Salary and Outlook
According to the US Department of Labor, there are 3,000 people employed as forest fire inspectors and prevention specialists in
the United States.
The median annual salary is $42,200.
Entry level employees earn approximately $29,660 per year and senior employees earn approximately $86,270
Estimates do not include other potential benefits such as health insurance, overtime pay, or retirement benefits that may be offered by employers.
- Relay messages about emergencies, accidents, locations of crew and personnel, and fire hazard conditions.
- Conduct wildland firefighting training.
- Estimate sizes and characteristics of fires, and report findings to base camps by radio or telephone.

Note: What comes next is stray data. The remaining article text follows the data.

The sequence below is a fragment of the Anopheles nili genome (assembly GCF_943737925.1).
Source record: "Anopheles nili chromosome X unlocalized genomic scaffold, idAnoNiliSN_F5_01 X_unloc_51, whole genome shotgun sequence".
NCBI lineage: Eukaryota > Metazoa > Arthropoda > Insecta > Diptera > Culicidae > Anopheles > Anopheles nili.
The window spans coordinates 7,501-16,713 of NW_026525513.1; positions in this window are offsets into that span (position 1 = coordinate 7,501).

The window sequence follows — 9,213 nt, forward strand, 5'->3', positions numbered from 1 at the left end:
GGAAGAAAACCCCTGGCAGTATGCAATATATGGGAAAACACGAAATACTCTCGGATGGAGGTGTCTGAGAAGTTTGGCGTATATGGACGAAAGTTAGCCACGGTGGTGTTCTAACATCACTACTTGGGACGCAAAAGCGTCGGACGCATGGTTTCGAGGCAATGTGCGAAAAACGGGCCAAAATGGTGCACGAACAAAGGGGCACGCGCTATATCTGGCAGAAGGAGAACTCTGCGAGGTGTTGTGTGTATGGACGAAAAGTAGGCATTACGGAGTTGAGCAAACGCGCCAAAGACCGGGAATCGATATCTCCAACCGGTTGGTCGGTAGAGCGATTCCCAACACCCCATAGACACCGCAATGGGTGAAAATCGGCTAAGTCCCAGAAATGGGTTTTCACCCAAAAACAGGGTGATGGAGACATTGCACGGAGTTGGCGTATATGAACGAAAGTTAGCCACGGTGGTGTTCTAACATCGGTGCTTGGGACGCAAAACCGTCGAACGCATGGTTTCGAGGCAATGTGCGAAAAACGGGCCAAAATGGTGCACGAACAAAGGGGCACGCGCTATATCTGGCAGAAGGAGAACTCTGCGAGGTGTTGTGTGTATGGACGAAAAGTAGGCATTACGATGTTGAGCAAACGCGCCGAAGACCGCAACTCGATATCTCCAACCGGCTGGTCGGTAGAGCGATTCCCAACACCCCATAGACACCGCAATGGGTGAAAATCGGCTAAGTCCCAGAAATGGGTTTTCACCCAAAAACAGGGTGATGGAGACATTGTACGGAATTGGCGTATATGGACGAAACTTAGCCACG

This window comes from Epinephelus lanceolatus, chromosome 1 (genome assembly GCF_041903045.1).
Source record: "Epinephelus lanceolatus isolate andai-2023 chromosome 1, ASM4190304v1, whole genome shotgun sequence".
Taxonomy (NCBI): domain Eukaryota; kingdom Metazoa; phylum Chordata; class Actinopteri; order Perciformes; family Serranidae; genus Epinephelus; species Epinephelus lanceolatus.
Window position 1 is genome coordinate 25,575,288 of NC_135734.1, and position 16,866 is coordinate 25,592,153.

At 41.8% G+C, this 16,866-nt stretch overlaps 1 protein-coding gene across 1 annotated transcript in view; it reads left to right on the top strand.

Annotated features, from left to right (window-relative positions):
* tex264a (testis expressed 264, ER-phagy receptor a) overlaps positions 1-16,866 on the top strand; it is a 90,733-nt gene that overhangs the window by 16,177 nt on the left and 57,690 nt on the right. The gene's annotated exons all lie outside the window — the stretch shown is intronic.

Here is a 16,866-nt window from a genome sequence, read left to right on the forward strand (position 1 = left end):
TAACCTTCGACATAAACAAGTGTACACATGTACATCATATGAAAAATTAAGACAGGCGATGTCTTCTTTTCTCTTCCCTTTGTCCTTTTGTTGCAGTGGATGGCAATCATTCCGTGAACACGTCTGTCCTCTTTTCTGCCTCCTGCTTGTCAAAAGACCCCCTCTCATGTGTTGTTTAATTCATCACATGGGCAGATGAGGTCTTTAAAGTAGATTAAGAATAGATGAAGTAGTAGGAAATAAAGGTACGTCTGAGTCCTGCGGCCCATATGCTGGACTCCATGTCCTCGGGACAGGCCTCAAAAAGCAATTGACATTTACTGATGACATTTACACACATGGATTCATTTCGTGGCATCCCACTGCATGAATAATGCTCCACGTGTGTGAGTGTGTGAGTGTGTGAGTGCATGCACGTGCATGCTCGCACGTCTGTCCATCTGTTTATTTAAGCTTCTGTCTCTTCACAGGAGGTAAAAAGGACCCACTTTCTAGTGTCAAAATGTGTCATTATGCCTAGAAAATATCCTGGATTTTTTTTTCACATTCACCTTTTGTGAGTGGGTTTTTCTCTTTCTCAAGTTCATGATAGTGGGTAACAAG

- Direct crews working on firelines during forest fires.
- Locate forest fires on area maps, using azimuth sighters and known landmarks.
- Extinguish smaller fires with portable extinguishers, shovels, and axes.
- Patrol assigned areas, looking for forest fires, hazardous conditions, and weather phenomena.
- Compile and report meteorological data, such as temperature, relative humidity, wind direction and velocity, and types of cloud formations.
- Examine and inventory firefighting equipment, such as axes, fire hoses, shovels, pumps, buckets, and fire extinguishers, to determine amount and condition.
- Educate the public about fire safety and prevention.
- Direct maintenance and repair of firefighting equipment, or requisition new equipment.
- Maintain records and logbooks.
- Administer regulations regarding sanitation, fire prevention, violation corrections, and related forest regulations.
- Restrict public access and recreational use of forest lands during critical fire seasons.
- Inspect camp sites to ensure that campers are in compliance with forest use regulations.
- Inspect forest tracts and logging areas for fire hazards such as accumulated wastes or mishandling of combustibles, and recommend appropriate fire prevention measures.